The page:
This lake is situated at 680 meters above sea level and has a diameter of approximately one kilometer. Many Costa Rican scientists believe the lake is a crater due to its geological characteristics. Recreational and tourism activities here include boat tours and fishing.



Located seven kilometers from Fortuna, Volcán Arenal has an area of 33 square kilometers. The volcano has experienced constant activity since July 29, 1968. Its landscape has two faces: one covered with lush vegetation sheltering a variety of wildlife, and the other rugged with lava tracts and sand from the constant eruptions. Considered the region’s main attraction, Arenal offers daytime and nighttime viewing opportunities, thanks to its constant explosions and eruptions.



Located in the vicinity of Volcán Arenal, this river has had a series of improvements made along its banks, giving rise to another of Fortuna’s attractions: Tabacón hot springs. At a temperature of 37 degrees Celsius, these waters relax muscles, clean the skin and reduce stress. Several nearby companies have developed access facilities for visitor enjoyment, including pools at various temperatures strewn among beautiful gardens surrounded by tropical forest.



Located southeast of Arenal, this volcano has an altitude of 1,140 meters above sea level. Its crater is 550 meters in diameter, and features a stunning lake fringed by lush greenery. Visiting it requires a bit of a climb, but the reward is well worthwhile: views of forests, birds, the northern plains and breathtaking Volcán Arenal.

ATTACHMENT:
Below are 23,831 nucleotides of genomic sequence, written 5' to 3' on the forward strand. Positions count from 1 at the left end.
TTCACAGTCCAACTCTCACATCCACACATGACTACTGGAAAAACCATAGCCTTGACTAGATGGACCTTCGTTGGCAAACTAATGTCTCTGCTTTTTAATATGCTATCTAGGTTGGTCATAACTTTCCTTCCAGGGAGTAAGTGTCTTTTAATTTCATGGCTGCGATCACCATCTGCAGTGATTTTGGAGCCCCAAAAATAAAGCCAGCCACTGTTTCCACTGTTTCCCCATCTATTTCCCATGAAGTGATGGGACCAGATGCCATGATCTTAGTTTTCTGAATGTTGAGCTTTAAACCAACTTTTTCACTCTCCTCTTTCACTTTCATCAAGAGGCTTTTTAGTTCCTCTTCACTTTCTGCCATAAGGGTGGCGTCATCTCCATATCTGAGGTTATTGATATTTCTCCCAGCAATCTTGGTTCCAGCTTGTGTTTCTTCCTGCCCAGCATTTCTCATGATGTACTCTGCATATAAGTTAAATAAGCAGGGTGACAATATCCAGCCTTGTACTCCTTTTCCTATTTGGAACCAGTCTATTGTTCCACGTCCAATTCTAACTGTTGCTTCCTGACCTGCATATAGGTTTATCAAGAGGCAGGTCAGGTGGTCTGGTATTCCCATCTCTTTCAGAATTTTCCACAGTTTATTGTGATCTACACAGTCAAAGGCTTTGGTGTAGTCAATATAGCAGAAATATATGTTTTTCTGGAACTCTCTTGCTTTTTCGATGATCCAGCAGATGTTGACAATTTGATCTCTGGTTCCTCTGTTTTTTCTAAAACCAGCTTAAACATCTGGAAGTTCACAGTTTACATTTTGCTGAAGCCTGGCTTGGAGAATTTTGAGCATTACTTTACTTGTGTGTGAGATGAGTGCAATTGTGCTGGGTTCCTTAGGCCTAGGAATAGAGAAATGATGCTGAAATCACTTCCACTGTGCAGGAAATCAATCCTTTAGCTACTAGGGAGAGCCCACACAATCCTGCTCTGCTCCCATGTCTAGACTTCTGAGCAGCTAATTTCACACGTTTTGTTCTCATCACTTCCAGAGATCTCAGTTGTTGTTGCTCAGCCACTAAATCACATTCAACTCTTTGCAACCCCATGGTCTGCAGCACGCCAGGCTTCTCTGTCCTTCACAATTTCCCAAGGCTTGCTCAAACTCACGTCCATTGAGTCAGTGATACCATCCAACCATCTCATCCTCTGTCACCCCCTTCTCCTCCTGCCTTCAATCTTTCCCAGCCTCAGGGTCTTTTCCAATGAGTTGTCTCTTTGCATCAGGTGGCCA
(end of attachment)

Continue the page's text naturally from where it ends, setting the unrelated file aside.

This stunning attraction is located 5.5 kilometers from Fortuna. A steep trail allows visitors to view the 70-meter-tall waterfall. Funds from entry fees to the waterfall are used by the Association to pay for various projects and activities for the good of the region.



Situated at 253 meters above sea level, this community is made up of people with great spirit and business drive, who have converted a largely agricultural region into a booming commercial and tourism destination. The city features a lovely surrounding landscape, the most imposing features of which are the picture-perfect cones of Volcán Arenal and its eternal companion, Volcán Chato. Fortuna offers visitors a full range of tourism services and products, and is an important departure point for Caño Negro, the Venado caverns, Monteverde, Tilarán and other destinations.